Detailed Rules & Regulations will be sent to the Finalists.
Financial Technology (FinTech) is here – sweeping through finance and, if some proponents are to be believed,threatening traditional edifices that have stood for centuries. This great surge is being fronted by a host of newstart-ups taking their lead from the big tech innovators. Their maverick approach is helping to push the FinTech industry into new territory across the financial services landscape, raising billions of dollars and worrying the incumbents. So what are the main trends and driving forces shaping FinTech today? FinTech start-ups span the spectrum of financial services, from lending and advice to foreign exchange and payments. One aspect that many of them share is strong growth: thousands of per cent in some cases. Not surprisingly, this has been attracting attention from investors. And as technologies evolve at pace (did someone say blockchain?), the potential for further disruption is ever present. New technology means new banks. Without the need for bricks, mortar or even physical money, many start-ups are changing perceptions of what a bank can, and should, be.
Many of these new banks have appeared in the UK, owing to the country's FinTech pull. FinTech is changing not only how banks operate, but also the way people invest. By sidelining financial advisers, FinTech firms reduce the cost of investing and make it simpler. Cryptocurrencies such as bitcoin are presaging deeper disruption. The technology that underpins bitcoin – blockchain – could transform the way in which many financial transactions are conducted. From trading shares to wiring remittances, intermediaries, upon whose security and technology everyone once relied, are becoming redundant. Some commentators believe the banks are finished, while others see this as their chance to fight back. Most big banks lack the agility of smaller rivals and still rely on legacy IT systems that are outmoded and unwieldy. Nevertheless, they are also trying to adjust to the potential of FinTech by acquiring challengers, or, increasingly, finding ways to collaborate with nimbler new entrants. Regulation could turn out to work in the banks' favour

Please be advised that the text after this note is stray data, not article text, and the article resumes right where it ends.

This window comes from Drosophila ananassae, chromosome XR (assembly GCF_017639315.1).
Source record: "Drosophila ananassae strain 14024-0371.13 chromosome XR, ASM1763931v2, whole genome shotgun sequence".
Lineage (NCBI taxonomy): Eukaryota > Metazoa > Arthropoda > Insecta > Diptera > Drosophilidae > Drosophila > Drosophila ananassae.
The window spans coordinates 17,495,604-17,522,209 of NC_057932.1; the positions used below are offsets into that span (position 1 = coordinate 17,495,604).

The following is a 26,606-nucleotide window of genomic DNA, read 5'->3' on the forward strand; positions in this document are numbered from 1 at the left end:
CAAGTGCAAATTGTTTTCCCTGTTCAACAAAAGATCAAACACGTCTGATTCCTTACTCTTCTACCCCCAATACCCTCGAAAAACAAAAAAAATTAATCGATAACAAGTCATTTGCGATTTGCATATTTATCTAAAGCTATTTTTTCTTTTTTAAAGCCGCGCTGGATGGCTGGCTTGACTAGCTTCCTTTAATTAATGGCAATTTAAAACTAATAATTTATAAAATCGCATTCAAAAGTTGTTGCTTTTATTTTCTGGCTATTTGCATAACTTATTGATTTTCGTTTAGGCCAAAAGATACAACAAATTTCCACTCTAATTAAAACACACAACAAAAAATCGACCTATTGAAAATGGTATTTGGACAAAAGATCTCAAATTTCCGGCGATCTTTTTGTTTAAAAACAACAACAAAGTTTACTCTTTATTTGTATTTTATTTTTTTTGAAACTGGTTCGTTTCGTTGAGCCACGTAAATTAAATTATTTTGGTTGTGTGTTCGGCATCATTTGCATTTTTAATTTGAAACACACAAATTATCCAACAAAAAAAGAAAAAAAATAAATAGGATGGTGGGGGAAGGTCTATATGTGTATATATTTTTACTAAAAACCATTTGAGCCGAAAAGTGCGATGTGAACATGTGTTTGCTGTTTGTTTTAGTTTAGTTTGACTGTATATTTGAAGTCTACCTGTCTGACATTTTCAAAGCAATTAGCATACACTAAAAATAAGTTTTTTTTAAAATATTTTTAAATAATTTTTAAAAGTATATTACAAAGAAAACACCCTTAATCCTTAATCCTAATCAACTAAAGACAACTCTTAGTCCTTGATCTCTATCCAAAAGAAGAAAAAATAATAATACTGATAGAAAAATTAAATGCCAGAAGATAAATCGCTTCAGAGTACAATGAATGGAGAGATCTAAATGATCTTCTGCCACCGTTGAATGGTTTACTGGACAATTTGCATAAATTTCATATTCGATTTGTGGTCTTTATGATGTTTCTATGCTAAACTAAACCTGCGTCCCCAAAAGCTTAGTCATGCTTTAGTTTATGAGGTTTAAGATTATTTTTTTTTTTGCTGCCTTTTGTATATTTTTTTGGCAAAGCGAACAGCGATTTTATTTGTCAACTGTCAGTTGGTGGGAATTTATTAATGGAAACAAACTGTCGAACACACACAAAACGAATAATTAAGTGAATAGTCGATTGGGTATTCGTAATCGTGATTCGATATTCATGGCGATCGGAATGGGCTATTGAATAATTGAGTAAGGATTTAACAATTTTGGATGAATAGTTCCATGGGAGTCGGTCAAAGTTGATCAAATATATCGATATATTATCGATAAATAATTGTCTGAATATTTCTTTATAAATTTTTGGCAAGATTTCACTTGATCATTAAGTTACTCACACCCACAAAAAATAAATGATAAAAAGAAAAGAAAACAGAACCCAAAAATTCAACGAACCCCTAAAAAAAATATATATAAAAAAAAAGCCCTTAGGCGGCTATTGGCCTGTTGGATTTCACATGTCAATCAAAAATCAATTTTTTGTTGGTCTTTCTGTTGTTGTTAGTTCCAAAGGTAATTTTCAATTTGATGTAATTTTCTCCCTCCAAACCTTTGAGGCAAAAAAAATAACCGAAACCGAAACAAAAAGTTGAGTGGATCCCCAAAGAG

The FinTech upstarts face a raft of legislation that, depending on jurisdiction, limits what they can do. Nonetheless, regulation itself is under constant review and some countries, including the UK, are supporting innovators and entrepreneurs – and the banks – as they navigate the rules. The Regulation Technology (RegTech) sector, made up of firms that provide technology solutions to enable better compliance with regulatory requirements, is also set to play a significant role in redefining the landscape. For professional accountants, helping companies manage the regulatory, tax and financial implications of the FinTech surge offers considerable opportunity. The banks and many professional accountancy firms are starting to adapt. Likethe rest of the financial services sector, all professional accountants and other finance professionals will need to engage with the wider opportunities presented by the digitisation shift and continue to provide analysis that helps companies understand the value they are creating.